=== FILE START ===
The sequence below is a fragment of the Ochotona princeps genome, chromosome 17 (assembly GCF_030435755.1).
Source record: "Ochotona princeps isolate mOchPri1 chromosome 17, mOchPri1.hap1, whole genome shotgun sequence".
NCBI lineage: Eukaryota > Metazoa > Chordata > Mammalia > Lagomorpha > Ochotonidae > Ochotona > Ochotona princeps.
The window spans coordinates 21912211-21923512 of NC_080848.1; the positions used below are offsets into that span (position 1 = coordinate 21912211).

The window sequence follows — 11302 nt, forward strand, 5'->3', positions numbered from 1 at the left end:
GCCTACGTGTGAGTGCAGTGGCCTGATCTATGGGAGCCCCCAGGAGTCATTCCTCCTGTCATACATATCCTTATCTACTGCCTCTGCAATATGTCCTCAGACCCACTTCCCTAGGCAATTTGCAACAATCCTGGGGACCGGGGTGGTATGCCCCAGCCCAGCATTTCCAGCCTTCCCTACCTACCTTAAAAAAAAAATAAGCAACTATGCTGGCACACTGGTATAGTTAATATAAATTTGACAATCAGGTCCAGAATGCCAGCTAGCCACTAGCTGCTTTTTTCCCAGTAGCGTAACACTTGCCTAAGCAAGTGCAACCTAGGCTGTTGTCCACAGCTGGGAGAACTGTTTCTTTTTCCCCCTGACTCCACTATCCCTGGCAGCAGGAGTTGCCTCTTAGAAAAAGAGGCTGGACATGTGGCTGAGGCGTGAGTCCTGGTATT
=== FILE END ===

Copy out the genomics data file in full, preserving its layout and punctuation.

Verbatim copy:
The sequence below is a fragment of the Ochotona princeps genome, chromosome 17 (assembly GCF_030435755.1).
Source record: "Ochotona princeps isolate mOchPri1 chromosome 17, mOchPri1.hap1, whole genome shotgun sequence".
NCBI lineage: Eukaryota > Metazoa > Chordata > Mammalia > Lagomorpha > Ochotonidae > Ochotona > Ochotona princeps.
The window spans coordinates 21912211-21923512 of NC_080848.1; the positions used below are offsets into that span (position 1 = coordinate 21912211).

The window sequence follows — 11302 nt, forward strand, 5'->3', positions numbered from 1 at the left end:
GCCTACGTGTGAGTGCAGTGGCCTGATCTATGGGAGCCCCCAGGAGTCATTCCTCCTGTCATACATATCCTTATCTACTGCCTCTGCAATATGTCCTCAGACCCACTTCCCTAGGCAATTTGCAACAATCCTGGGGACCGGGGTGGTATGCCCCAGCCCAGCATTTCCAGCCTTCCCTACCTACCTTAAAAAAAAAATAAGCAACTATGCTGGCACACTGGTATAGTTAATATAAATTTGACAATCAGGTCCAGAATGCCAGCTAGCCACTAGCTGCTTTTTTCCCAGTAGCGTAACACTTGCCTAAGCAAGTGCAACCTAGGCTGTTGTCCACAGCTGGGAGAACTGTTTCTTTTTCCCCCTGACTCCACTATCCCTGGCAGCAGGAGTTGCCTCTTAGAAAAAGAGGCTGGACATGTGGCTGAGGCGTGAGTCCTGGTATT